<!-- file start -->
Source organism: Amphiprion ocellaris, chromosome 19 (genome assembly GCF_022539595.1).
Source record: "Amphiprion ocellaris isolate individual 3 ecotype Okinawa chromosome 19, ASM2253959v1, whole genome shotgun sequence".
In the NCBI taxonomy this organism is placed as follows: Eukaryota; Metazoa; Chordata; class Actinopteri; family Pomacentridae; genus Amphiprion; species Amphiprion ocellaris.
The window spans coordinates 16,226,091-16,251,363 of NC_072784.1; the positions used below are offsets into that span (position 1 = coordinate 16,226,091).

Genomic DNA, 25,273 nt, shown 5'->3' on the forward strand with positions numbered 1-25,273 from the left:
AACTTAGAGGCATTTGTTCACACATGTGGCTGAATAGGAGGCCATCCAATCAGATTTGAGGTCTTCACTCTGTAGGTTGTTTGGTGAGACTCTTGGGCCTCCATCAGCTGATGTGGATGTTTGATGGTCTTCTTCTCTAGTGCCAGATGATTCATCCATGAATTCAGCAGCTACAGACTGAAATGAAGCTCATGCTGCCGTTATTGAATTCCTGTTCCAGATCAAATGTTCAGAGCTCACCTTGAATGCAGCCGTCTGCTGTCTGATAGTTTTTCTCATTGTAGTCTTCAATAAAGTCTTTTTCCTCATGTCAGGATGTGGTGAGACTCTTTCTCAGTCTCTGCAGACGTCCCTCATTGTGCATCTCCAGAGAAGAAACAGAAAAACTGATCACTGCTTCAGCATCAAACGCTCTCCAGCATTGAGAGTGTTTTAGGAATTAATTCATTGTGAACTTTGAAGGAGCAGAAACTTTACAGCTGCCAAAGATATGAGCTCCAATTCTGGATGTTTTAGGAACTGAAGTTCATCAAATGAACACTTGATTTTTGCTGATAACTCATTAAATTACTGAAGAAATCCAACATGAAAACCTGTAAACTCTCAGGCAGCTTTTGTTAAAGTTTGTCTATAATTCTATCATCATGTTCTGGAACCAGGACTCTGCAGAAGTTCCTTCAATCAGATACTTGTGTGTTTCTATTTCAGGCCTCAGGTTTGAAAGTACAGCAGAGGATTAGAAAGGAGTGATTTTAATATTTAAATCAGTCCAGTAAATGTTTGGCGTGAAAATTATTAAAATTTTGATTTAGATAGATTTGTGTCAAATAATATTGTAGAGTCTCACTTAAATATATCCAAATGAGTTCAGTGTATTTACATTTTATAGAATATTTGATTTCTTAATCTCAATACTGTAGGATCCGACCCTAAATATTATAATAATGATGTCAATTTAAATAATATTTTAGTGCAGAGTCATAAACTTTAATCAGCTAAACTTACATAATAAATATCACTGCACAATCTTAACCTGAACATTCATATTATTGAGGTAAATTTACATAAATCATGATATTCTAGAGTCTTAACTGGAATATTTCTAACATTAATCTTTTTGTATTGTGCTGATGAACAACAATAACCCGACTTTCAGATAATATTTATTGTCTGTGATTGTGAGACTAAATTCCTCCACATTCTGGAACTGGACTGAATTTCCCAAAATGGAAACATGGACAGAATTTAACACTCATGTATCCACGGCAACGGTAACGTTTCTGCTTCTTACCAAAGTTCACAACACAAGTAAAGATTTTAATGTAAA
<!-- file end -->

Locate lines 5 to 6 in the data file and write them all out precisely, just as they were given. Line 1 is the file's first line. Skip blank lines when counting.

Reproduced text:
Genomic DNA, 25,273 nt, shown 5'->3' on the forward strand with positions numbered 1-25,273 from the left:
AACTTAGAGGCATTTGTTCACACATGTGGCTGAATAGGAGGCCATCCAATCAGATTTGAGGTCTTCACTCTGTAGGTTGTTTGGTGAGACTCTTGGGCCTCCATCAGCTGATGTGGATGTTTGATGGTCTTCTTCTCTAGTGCCAGATGATTCATCCATGAATTCAGCAGCTACAGACTGAAATGAAGCTCATGCTGCCGTTATTGAATTCCTGTTCCAGATCAAATGTTCAGAGCTCACCTTGAATGCAGCCGTCTGCTGTCTGATAGTTTTTCTCATTGTAGTCTTCAATAAAGTCTTTTTCCTCATGTCAGGATGTGGTGAGACTCTTTCTCAGTCTCTGCAGACGTCCCTCATTGTGCATCTCCAGAGAAGAAACAGAAAAACTGATCACTGCTTCAGCATCAAACGCTCTCCAGCATTGAGAGTGTTTTAGGAATTAATTCATTGTGAACTTTGAAGGAGCAGAAACTTTACAGCTGCCAAAGATATGAGCTCCAATTCTGGATGTTTTAGGAACTGAAGTTCATCAAATGAACACTTGATTTTTGCTGATAACTCATTAAATTACTGAAGAAATCCAACATGAAAACCTGTAAACTCTCAGGCAGCTTTTGTTAAAGTTTGTCTATAATTCTATCATCATGTTCTGGAACCAGGACTCTGCAGAAGTTCCTTCAATCAGATACTTGTGTGTTTCTATTTCAGGCCTCAGGTTTGAAAGTACAGCAGAGGATTAGAAAGGAGTGATTTTAATATTTAAATCAGTCCAGTAAATGTTTGGCGTGAAAATTATTAAAATTTTGATTTAGATAGATTTGTGTCAAATAATATTGTAGAGTCTCACTTAAATATATCCAAATGAGTTCAGTGTATTTACATTTTATAGAATATTTGATTTCTTAATCTCAATACTGTAGGATCCGACCCTAAATATTATAATAATGATGTCAATTTAAATAATATTTTAGTGCAGAGTCATAAACTTTAATCAGCTAAACTTACATAATAAATATCACTGCACAATCTTAACCTGAACATTCATATTATTGAGGTAAATTTACATAAATCATGATATTCTAGAGTCTTAACTGGAATATTTCTAACATTAATCTTTTTGTATTGTGCTGATGAACAACAATAACCCGACTTTCAGATAATATTTATTGTCTGTGATTGTGAGACTAAATTCCTCCACATTCTGGAACTGGACTGAATTTCCCAAAATGGAAACATGGACAGAATTTAACACTCATGTATCCACGGCAACGGTAACGTTTCTGCTTCTTACCAAAGTTCACAACACAAGTAAAGATTTTAATGTAAA